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Vol. LXV, No. 48
Wednesday, November 30, 2011
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Princeton Grad to Speak at Lewis Center About Success in Writing for Television

Anne Levin

His thesis advisor at Princeton University was novelist Joyce Carol Oates, and he graduated summa cum laude with a prestigious prize for his writing. But Alex Gansa was at a loss when he picked up his diploma in 1984. “I had absolutely no idea what I was going to do with myself,” admits Gansa, who will return to Princeton from his home in Los Angeles on Tuesday, December 6, to speak at the Lewis Center for the Arts.

The 4:30 p.m. event in the James M. Stewart ’32 Theater, “Writing for Television: The Road to Homeland, a Conversation with Alex Gansa” is free and open to the public. Homeland is the current Showtime drama starring Claire Danes and Damian Lewis, the latest in a string of hits written by Mr. Gansa since his uncertain departure from academic life 28 years ago.

To say that Mr. Gansa’s professional life has improved since he and fellow Princeton graduate Howard Gordon decided to try their luck in Los Angeles would be an understatement. Since that cross-country drive in Mr. Gordon’s car, the two have been writing partners for such hits as The X Files, Spenser: For Hire, and 24, in addition to Homeland. On his own, Mr. Gansa has written for Entourage, Dawson’s Creek, and several other shows.

But the road was sometimes rocky, as Mr. Gansa will detail in his Lewis Center appearance. The affable, modest writer attributes his trajectory to a bit of luck, and a bit of being in the right place at the right time. “It happened surprisingly quickly, and not by virtue of talent,” he says in a phone interview. “It was really serendipity and luck.”

After their Princeton graduation, Mr. Gordon convinced Mr. Gansa to join him in his move to Los Angeles. “He was much more savvy about the world than I was,” Mr. Gansa recalls. “He had spent a year in L.A., and floated the possibility that we could go out there together and try to break into the film and TV business. My parents are both first-generation immigrants to this country, so we didn’t watch TV or go to the movies. I really didn’t know much about it. But it was either that or go spend two to six years in some gloomy grad school room somewhere, to write a novel that would be read by 2,500 people — if I was lucky.”

Instead of following the traditional route of waiting tables or bartending while they tried to land writing jobs, the friends decided to put their Ivy League credentials to work. They started an SAT preparation business, and before long had 250 clients. “We preyed on the paranoia of parents in the area,” Mr. Gansa jokes. “The letter that went out to them when we started the business was the best piece of writing I ever did. We hired all Ivy League instructors.”

A member of the first class was the daughter of John Wilder, the producer of the show Spenser: For Hire starring the late Robert Urich. “She told us her dad was always looking for writers,” Mr. Gansa says. “The next thing we knew, we were writers for that show.”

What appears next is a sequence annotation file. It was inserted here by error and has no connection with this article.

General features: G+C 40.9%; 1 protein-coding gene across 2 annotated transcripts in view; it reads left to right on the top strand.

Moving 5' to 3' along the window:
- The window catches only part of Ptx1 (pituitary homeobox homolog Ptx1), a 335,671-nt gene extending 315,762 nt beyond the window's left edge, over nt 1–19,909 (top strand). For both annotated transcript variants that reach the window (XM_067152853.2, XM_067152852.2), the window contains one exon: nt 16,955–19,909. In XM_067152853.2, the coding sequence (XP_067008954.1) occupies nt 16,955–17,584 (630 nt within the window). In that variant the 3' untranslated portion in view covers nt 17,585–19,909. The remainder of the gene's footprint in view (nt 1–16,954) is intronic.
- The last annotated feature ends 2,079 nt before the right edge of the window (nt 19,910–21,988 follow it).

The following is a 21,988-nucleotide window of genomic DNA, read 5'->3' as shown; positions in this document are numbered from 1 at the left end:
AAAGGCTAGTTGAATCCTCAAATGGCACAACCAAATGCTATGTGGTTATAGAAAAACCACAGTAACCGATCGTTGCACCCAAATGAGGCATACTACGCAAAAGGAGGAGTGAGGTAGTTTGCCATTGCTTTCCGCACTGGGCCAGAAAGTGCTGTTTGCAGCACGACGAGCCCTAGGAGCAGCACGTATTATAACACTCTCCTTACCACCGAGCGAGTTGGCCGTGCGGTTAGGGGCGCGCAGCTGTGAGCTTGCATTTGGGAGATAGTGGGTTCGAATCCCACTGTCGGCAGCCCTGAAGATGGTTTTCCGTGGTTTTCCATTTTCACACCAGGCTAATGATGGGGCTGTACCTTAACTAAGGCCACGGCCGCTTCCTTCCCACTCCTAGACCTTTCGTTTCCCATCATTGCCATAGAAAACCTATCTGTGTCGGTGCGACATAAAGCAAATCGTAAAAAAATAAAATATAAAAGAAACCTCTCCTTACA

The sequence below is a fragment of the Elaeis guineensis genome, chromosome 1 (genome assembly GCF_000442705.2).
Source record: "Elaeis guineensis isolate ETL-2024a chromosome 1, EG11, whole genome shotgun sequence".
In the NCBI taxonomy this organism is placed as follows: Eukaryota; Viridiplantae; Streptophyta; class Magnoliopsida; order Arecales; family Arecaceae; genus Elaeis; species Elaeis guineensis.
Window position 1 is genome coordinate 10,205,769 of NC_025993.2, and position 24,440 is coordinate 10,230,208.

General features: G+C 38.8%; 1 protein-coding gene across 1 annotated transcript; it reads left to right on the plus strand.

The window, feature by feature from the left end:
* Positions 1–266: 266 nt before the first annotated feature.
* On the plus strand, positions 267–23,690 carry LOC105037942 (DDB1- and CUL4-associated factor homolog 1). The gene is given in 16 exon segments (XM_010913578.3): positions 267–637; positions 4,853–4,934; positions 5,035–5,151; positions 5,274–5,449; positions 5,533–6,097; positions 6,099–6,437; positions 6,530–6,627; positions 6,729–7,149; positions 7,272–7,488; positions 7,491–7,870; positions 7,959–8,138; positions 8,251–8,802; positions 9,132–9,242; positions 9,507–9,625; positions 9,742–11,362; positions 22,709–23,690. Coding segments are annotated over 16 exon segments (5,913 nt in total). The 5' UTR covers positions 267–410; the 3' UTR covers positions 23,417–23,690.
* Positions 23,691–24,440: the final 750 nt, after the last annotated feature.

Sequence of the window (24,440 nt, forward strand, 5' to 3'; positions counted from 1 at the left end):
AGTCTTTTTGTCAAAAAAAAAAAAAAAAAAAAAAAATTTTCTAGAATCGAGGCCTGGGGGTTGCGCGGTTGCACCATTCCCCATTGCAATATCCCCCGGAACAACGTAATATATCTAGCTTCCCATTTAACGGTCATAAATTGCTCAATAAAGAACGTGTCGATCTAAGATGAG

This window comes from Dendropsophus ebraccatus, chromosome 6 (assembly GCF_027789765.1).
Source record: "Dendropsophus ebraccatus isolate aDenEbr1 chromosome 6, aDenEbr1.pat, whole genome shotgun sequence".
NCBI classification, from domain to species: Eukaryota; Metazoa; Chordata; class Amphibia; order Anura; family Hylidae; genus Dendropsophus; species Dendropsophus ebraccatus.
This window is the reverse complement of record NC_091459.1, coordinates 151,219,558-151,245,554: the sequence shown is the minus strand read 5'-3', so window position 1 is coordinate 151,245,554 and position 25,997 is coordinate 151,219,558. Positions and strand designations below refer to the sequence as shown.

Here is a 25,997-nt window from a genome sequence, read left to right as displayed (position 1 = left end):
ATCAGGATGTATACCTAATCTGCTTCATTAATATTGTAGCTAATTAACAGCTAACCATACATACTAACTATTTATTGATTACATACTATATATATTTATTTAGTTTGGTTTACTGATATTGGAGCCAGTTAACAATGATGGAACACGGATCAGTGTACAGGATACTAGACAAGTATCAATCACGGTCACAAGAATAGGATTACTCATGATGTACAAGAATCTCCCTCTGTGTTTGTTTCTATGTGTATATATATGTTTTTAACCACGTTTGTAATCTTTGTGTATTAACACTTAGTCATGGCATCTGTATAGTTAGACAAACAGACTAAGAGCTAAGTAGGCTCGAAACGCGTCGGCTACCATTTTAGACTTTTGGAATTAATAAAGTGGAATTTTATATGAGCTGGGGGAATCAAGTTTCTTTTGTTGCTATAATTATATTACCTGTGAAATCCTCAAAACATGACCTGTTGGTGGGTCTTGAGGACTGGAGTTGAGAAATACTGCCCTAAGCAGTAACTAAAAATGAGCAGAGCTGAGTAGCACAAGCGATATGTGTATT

The next stop was The X Files, where the partners remained for several years. “Howard wanted to stay, but I wanted to try and get my own show on the air,” Mr. Gansa says. “We broke up as partners and he stayed on at 20th Century shows for a lot of years. I was more of the dilettante. Then Howard went to work on the first season of 24. By the fifth season, he was the executive producer, running the show. As for my career, I like to say that I was on the platform waiting for the train to take me out of the business.”

Mr. Gordon persuaded his old friend to come work for him, and Mr. Gansa wrote for 24 during its last two years. “It was really the best job I ever had, and Howard was an unbelievable boss,” he says. “I learned a lot about writing thrillers during those two years.”

That experience has come in handy with Homeland, which was inspired by an Israeli series, Prisoners of War, about the difficult adjustments soldiers must make after their years in captivity. For the partners, it was an opportunity to finally create something together.

“Howard and I had a really wonderful reunion on the show. It has so wildly exceeded our expectations,” Mr. Gansa says. While the Israeli series was about Israeli soldiers returning after being in captivity by Palestinians, Homeland is focused on American soldiers coming home after being held prisoner in Iraq and Afghanistan.

“We felt that P.O.W.s from Iraq and Afghanistan wouldn’t have quite the same dramatic charge, so we have brought a real thriller component to the American version,” Mr. Gansa says. “I had gotten a master’s degree in thrillers at 24. This show is a thriller, but it’s a psychological thriller. It’s much more like a John Le Carre or Graham Greene novel. We really sat down with the idea of doing a novel for television.”

Mr. Gansa’s trip to Princeton next week will be his second since he graduated in 1984. His first was just a month ago, when he brought his son to check out the campus. “He loved it, and I loved being back,” Mr. Gansa enthuses. “I took him all around, showed him my old haunts. You just wind up reverting to the person you were when you were there, and I certainly did.”

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